November 9, 2012 at 8:00 AM
#1 Xander Bogaerts, SS
2012 Teams: Salem Red Sox, Portland Sea Dogs
2012 Stats: .307/.373/.523, 37 2B, 20 HR, 81 RBI
Pre-2012: The Red Sox' courtship of Bogaerts started long ago when scout Ray Fagnant saw him play in Bangor, Maine in the World Junior Tournament when he was 16 years old. Conversations between the two laid the foundation for the Red Sox to sign him out of Aruba as an international free agent in 2009 for a signing bonus of just over $500,000. Bogaerts showed his potential almost immediately, posting an OPS of .819 in 2010 while playing in the Dominican Summer League. He led the Red Sox entry in batting average, slugging, hits, home runs, and RBIs, and was second in triples. His performance garnered him enough notice that he was named SoxProspects.com Rookie of the Year, and when scouts saw him domestically for the first time in the 2010 Fall Instructional League, he began shooting up prospect lists.
In 2011, the plan was for Bogaerts to continue on a standard development path, which would have put him in either Lowell or the Gulf Coast League, but Bogaerts hit so well over the first couple months of extended spring training that he earned an aggressive assignment to full season Greenville on June 9. Bogaerts was one of the youngest players in the South Atlantic League - something that has become a theme over his minor league career - but he rewarded the Red Sox's faith, hitting .260/.324/.509 over 72 games. His 16 home runs as an 18 year old in just 265 at-bats showed his great power potential, and he understandably entered the offseason as a consensus top three prospect in the system.
When he signed, Bogaerts had yet to fill out his tall frame, and as the season progressed you could see him start to do so. He struggled a bit in the field, perhaps partly as he was adjusting to his bigger body, and scouts began to think his long term position may lie elsewhere such as third base or right field.
2012 Season in Review: Another year, another aggressive promotion for Bogaerts as he moved up to Salem. By this point, Bogaerts had become a well known name and highly regarded prospect, but it was only natural to assume he may struggle as the second-youngest player in the Carolina League on opening day. Instead, he hit .302/.378/.505 with 15 home runs in 104 games, earning a trip to the Futures Game and an All-Star selection along the way. His quick wrists, smooth swing, and elite bat speed made him capable of handling the more advanced pitching. The backspin he creates naturally with his swing plane also reinforced that the power he showed in 2011 was not a fluke.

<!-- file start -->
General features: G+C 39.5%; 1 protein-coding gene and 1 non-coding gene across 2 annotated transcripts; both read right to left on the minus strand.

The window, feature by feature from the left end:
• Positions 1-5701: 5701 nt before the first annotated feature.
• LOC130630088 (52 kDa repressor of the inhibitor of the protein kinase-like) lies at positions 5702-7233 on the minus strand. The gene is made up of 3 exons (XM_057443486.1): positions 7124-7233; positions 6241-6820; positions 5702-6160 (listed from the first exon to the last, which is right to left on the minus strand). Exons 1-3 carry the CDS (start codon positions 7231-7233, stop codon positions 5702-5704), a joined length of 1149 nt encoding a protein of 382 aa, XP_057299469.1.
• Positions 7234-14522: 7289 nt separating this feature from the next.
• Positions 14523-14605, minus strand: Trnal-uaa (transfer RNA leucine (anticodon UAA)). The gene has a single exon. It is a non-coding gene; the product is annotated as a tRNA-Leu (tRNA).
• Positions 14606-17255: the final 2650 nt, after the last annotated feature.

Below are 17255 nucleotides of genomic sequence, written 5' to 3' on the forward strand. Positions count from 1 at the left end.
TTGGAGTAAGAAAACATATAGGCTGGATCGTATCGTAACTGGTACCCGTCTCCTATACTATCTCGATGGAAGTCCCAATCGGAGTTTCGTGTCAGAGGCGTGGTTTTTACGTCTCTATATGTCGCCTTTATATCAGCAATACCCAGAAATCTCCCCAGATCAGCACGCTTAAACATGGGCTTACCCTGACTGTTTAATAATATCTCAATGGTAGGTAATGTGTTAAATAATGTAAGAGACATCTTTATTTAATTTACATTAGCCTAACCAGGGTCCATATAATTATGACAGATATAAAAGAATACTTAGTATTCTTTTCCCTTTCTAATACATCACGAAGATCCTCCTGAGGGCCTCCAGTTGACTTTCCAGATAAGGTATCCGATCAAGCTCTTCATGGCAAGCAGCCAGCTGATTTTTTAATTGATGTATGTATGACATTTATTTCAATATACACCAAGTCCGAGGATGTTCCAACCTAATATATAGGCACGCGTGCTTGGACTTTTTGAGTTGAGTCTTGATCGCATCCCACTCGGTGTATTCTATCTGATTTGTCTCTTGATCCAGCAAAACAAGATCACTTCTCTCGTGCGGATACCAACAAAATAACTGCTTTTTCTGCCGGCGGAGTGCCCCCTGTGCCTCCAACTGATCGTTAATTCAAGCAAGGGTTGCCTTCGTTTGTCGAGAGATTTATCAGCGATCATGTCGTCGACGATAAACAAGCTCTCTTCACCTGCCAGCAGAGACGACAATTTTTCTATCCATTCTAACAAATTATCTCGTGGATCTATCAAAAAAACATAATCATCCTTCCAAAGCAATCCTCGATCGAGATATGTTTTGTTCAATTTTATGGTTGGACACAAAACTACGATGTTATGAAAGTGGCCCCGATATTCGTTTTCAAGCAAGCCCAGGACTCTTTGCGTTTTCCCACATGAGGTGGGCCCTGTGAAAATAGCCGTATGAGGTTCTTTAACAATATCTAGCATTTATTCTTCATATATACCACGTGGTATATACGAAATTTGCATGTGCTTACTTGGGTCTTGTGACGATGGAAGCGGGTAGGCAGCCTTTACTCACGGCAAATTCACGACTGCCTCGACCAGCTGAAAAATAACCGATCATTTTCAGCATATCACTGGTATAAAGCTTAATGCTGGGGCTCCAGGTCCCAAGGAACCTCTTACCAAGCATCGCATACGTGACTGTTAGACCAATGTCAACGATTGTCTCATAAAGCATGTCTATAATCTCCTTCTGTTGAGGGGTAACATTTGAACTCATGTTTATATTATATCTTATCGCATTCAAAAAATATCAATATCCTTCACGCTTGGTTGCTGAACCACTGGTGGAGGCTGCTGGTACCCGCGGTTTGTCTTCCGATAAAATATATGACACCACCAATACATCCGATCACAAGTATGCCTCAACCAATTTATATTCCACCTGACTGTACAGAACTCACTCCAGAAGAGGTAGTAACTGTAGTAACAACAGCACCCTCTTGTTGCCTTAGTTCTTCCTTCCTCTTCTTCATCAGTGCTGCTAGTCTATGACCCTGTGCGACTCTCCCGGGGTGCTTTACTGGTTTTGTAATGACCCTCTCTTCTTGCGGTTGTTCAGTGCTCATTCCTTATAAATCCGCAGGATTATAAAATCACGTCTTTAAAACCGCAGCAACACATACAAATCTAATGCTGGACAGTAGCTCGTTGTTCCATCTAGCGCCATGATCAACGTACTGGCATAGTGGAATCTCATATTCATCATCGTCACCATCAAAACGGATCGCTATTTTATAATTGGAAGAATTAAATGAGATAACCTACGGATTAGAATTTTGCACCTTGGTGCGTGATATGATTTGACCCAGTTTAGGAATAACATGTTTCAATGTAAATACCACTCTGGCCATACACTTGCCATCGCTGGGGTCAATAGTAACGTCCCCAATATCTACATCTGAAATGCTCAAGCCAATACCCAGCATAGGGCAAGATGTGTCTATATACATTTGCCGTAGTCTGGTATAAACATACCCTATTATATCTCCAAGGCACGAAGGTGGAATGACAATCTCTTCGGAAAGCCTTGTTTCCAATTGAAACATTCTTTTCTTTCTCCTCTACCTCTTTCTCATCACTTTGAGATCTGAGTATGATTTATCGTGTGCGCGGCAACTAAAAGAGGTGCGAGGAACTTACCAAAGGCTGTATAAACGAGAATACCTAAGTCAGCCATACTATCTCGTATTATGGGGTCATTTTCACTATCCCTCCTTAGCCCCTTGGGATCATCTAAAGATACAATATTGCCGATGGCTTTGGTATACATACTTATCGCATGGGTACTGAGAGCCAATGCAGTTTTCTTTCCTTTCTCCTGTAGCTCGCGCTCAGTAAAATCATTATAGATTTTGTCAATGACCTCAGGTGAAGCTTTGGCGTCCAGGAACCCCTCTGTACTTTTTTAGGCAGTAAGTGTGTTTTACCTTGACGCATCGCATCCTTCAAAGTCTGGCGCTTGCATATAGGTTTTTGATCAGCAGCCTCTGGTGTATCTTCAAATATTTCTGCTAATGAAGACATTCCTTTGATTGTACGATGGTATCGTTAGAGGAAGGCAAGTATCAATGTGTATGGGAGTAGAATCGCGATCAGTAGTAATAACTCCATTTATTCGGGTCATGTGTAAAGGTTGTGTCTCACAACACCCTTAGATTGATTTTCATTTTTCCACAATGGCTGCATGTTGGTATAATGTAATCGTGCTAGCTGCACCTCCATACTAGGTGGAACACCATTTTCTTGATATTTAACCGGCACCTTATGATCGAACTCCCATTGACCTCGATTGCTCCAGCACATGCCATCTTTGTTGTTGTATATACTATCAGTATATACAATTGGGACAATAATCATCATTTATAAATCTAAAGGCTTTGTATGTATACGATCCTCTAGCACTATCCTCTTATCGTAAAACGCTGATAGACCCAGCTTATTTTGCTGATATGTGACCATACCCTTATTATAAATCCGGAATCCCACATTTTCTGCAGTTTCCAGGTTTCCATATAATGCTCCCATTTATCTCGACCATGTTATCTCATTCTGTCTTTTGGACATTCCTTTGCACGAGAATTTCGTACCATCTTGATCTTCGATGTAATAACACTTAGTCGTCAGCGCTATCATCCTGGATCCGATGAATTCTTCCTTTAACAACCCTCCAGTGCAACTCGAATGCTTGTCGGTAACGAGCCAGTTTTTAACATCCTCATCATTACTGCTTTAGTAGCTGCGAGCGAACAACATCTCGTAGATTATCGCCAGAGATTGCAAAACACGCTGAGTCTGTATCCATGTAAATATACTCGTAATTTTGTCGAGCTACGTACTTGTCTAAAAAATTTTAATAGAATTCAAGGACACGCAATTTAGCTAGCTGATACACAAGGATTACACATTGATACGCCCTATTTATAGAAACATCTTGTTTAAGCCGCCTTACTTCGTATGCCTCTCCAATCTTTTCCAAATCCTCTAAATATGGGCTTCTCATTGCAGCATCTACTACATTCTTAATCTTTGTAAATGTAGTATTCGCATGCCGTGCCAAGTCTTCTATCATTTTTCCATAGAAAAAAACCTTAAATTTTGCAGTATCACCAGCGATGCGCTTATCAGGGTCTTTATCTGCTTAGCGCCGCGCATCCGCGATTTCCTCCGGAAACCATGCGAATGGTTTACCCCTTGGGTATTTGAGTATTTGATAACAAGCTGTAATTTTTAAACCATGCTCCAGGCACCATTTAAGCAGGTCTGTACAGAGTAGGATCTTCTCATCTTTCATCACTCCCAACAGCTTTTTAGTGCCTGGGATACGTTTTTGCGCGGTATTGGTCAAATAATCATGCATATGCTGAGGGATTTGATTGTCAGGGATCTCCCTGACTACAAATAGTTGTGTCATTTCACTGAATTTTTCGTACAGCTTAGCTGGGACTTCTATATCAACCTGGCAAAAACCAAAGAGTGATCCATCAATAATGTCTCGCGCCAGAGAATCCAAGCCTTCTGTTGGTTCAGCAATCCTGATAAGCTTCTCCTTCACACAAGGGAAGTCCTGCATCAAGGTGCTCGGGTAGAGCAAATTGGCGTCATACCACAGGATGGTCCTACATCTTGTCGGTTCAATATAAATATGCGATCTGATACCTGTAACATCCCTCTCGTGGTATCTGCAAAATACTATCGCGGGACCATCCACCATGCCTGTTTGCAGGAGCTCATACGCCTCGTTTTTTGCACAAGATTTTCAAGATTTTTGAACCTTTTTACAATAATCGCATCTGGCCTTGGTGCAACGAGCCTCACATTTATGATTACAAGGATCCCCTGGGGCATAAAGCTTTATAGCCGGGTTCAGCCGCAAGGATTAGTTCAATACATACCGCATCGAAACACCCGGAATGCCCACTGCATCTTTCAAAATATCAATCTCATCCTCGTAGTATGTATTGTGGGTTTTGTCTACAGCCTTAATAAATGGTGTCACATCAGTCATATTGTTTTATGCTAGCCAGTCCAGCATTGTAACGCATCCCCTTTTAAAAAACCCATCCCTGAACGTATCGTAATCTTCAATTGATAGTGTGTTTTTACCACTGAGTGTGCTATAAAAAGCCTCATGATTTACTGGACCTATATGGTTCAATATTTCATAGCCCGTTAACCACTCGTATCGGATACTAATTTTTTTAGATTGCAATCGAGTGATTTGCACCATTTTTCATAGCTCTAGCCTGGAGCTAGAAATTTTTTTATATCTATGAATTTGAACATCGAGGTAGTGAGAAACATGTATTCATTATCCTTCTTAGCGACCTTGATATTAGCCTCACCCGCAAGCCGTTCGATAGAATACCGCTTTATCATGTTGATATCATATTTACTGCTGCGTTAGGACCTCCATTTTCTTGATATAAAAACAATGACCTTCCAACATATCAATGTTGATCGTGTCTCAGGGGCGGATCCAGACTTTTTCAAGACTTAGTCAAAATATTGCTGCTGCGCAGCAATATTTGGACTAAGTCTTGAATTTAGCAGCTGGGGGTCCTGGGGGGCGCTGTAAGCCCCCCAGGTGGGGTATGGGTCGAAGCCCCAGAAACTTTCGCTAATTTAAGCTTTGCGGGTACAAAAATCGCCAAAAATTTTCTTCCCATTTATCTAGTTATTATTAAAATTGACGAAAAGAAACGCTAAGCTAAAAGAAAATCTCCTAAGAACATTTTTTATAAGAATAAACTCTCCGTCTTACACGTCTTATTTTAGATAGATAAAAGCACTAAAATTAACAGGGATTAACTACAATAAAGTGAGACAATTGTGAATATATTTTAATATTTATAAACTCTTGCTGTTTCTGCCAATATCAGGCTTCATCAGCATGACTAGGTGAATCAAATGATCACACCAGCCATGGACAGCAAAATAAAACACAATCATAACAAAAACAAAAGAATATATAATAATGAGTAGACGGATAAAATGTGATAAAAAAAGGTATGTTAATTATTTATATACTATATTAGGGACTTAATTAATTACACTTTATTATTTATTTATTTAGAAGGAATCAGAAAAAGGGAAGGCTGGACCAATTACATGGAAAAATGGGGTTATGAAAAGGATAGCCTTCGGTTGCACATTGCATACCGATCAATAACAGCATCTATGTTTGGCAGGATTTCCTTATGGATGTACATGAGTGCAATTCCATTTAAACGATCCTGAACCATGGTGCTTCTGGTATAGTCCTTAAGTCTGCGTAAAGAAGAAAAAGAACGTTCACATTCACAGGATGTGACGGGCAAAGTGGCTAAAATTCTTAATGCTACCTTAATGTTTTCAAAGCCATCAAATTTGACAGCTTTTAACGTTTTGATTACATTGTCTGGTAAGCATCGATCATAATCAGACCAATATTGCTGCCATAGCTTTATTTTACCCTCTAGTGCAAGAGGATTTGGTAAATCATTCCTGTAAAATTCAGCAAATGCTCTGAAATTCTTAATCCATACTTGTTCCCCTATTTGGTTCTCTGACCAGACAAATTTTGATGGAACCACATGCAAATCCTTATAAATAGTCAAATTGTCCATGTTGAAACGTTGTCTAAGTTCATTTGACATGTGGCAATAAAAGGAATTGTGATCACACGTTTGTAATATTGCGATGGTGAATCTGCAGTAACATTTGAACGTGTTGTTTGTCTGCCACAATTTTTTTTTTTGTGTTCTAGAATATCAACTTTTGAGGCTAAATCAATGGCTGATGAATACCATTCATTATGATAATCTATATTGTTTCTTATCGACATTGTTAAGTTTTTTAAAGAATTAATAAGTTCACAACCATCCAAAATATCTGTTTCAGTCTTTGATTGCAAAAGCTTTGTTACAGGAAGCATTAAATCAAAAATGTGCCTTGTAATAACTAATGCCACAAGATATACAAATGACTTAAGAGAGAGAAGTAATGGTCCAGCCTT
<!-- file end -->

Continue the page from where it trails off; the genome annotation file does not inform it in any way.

Finding it difficult to challenge Bogaerts offensively, the Red Sox unexpectedly promoted him again on August 9 to Portland, where he was the youngest position player in the league and would have been the youngest player in the league had Baltimore not promoted fellow über-prospect Dylan Bundy the night before. He continued excelling in the small 23-game sample, adding another five home runs to bring his total to 20 on the year while hitting .326/.351/.598, as he continued his trend of improving at each level in his progression. The only potentially concerning thing was that he stopped walking as much as he had in Salem, with just a single walk compared to 21 strikeouts over those 23 games.
His offensive output was enough to put a smile on any Red Sox executive's face, but the doubts about his defensive abilities dimmed a bit as well. In his native Aruba, the baseball talent level was below that of more baseball-loving countries such as the Dominican Republic. Possibly because of this, Bogaerts was very raw defensively upon turning pro. Over the last two seasons, his defensive fundamentals have continued to improve, which resulted in a much better fielding performance to go along with his above-average arm. After such a strong season at age-advanced levels, Bogaerts is expected to be a consensus top-25 prospect on industry lists this offseason.